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Unknown artist after Maerten de Vos (1532-1603). The Wedding at Cana. C1600-1650. Oil on canvas.
TALLINN - The past has always been something intriguing, hiding the secrets of history. People try to reveal these secrets and create a full picture about society which lived even centuries ago. With this small insight, it is possible to structure the relations among people, their technical development and cultural characteristics. And it is all important retelling history. We are now introduced with the exhibition “Vinum et panis. The Wine and Bread Motif in 16th – 20th Century Art,” which showcases the various meanings of wine and bread in Estonia throughout the centuries, at the Kumu Art Museum in Tallinn.
“In Estonian art museums, the historical food culture in general, or more specifically wine and bread, has not been treated separately so far,” says Ulrike Plath, Ph.D. in history and one of the idea’s authors. “Wine and bread – vinum et panis – are powerful symbols, evident in different layers of culture,” she adds. Thus, the exhibition offers a diverse look into these historical meanings, collaborating with other Estonian museums, the Consistory of the Estonian Evangelical Lutheran Church and its congregations.
Visitors will not be disappointed as the items guide them through the subject, with the help of engravings, applied art, paintings, sculptures, photos, books and ethnographic objects. They affirm the importance of the two in the culture of eating and drinking in the past of Estonia. Moreover, wine and bread appear to be such vital components in everyday life that they demonstrate both the pagan and the Christian world. Hence, it can be said that the exhibition is divided in two different, but subordinated, worlds – the sacred and the profane. “When you look at the display, you will definitely be surprised by all these items that can be found here in Estonia, and about the sheer number of works of art that can be created on food culture, or interpreted solely on the basis of just the wine and bread motif,” the curator Tiina-Mall Kreem, Ph.D. in art history, says. “For the audience, it should be interesting to view ‘different’ kinds of items side-by-side with masterful works of art,” she notes.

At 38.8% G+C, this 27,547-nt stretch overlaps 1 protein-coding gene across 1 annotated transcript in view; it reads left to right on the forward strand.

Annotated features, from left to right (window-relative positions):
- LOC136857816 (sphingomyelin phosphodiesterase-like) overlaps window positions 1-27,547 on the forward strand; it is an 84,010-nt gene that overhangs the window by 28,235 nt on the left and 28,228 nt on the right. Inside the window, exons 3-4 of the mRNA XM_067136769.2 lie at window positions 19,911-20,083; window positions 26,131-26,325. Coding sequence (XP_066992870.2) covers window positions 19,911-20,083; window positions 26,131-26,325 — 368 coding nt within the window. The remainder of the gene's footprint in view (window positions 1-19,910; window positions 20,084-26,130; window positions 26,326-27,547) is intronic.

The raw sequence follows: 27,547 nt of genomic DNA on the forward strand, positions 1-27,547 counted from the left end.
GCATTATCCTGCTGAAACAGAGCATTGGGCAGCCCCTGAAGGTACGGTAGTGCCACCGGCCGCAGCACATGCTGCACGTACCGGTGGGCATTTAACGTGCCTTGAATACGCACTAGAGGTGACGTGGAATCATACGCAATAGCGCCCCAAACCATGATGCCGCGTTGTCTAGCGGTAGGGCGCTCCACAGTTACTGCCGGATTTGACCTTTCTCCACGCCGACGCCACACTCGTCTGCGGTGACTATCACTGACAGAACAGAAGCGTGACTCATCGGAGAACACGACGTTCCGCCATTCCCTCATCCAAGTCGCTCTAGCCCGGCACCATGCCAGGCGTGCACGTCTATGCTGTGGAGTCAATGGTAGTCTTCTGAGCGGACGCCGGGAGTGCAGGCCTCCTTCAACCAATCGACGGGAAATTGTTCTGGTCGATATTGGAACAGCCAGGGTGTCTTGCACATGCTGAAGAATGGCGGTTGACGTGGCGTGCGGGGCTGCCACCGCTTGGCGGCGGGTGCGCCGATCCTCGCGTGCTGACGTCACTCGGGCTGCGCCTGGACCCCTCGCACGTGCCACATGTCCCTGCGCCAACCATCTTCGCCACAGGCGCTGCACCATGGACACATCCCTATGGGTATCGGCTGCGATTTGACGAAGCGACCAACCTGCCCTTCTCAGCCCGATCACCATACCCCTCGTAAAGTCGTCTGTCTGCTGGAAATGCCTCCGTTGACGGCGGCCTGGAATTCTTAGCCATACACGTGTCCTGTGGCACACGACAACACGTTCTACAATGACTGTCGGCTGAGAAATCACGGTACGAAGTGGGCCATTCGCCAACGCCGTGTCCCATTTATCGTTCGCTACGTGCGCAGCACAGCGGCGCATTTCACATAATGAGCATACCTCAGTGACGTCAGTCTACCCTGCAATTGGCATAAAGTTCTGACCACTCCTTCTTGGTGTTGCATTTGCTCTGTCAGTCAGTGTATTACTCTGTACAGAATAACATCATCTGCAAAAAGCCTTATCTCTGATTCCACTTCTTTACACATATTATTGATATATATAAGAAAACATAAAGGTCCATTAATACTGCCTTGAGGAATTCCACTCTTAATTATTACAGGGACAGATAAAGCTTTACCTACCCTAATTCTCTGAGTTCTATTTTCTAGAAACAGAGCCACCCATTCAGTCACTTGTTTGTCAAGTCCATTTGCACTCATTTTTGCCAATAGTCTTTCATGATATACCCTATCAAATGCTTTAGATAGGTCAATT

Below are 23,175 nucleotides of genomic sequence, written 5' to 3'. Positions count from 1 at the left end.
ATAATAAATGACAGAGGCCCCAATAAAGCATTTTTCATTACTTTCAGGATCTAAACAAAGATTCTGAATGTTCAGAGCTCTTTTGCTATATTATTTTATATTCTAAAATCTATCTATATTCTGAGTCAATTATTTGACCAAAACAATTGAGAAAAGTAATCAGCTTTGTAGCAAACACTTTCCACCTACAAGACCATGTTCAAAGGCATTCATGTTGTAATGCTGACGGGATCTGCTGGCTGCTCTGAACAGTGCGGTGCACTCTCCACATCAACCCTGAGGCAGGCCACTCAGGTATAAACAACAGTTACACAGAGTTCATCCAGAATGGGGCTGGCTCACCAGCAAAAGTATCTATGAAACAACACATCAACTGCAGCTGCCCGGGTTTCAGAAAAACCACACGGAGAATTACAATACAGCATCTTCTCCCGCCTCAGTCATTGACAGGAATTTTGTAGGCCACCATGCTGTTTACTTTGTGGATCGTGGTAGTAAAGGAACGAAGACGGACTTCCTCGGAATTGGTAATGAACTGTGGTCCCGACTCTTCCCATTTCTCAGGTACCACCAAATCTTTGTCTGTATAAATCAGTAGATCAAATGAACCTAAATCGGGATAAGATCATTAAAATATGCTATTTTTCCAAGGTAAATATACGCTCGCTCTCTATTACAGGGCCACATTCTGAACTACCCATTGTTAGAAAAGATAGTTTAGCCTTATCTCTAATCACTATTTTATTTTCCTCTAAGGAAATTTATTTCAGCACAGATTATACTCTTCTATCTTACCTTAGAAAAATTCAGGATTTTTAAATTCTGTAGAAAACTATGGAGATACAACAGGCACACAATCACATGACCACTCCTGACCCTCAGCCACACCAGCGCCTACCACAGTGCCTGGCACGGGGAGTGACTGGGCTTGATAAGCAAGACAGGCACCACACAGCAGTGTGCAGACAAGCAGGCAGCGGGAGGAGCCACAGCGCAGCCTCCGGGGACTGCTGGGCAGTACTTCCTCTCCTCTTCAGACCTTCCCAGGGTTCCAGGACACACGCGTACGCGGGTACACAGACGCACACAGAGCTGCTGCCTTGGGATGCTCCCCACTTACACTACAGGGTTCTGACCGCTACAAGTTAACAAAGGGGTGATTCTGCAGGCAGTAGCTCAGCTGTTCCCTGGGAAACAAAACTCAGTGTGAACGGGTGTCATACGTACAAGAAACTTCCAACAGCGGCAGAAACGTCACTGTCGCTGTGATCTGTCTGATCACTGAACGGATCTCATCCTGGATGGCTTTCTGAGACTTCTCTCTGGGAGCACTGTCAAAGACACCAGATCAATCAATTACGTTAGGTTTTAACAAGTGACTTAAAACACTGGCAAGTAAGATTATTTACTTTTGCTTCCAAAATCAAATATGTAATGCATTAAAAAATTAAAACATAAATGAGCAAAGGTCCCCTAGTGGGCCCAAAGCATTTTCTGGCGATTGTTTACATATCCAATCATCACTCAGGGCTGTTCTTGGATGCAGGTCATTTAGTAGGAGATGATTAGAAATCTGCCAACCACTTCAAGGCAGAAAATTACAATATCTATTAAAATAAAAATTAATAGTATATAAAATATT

Additionally, visitors are encouraged to participate in a pottery course at the Kumu pottery studio, shaping their own memories of the exhibition in the form of bread pans, cake trays and wine chalices, proving that the combination of theory and practice is worthy to strengthen knowledge and making history more interesting.
It is often said that the awareness of the history drives the country ahead, as the respect of the past reflects the respect of the present and future. This exhibition is like a small, although very valuable, mirror of what used to happen and how people decided to manage their lives. Wine and bread are known from ancient times, and they both have travelled through the social severability, political systems and cultural changes and seen the transformations of their meanings, yet they are still somehow appreciated as the essence of being alive.
Of course, this exhibition draws the image of one region, but it is just as fascinating. It’s a great opportunity to notice how these products of energy had been adopted in the surrounding community, which separated rich and poor, powerful and weak. Food and drink as the key factors to the existence are not questioned, and this exhibition shows the dependence on the two in the shape of art, may it be made for personal expression or designed to attract the masses.
What is the meaning of wine and bread? Does it demand a constant meaning which stays unchanged for good? Or is it something that relies on the perception of people, hence cannot require a unique right to remain unchanged? What does history have to say about that? This exhibition invites the world which tries to give answers to these questions. Yet, the final decision is left to the visitor to declare what role wine and bread have played a century ago, and if they still have it today.
The exhibition is open until March 11, 2012.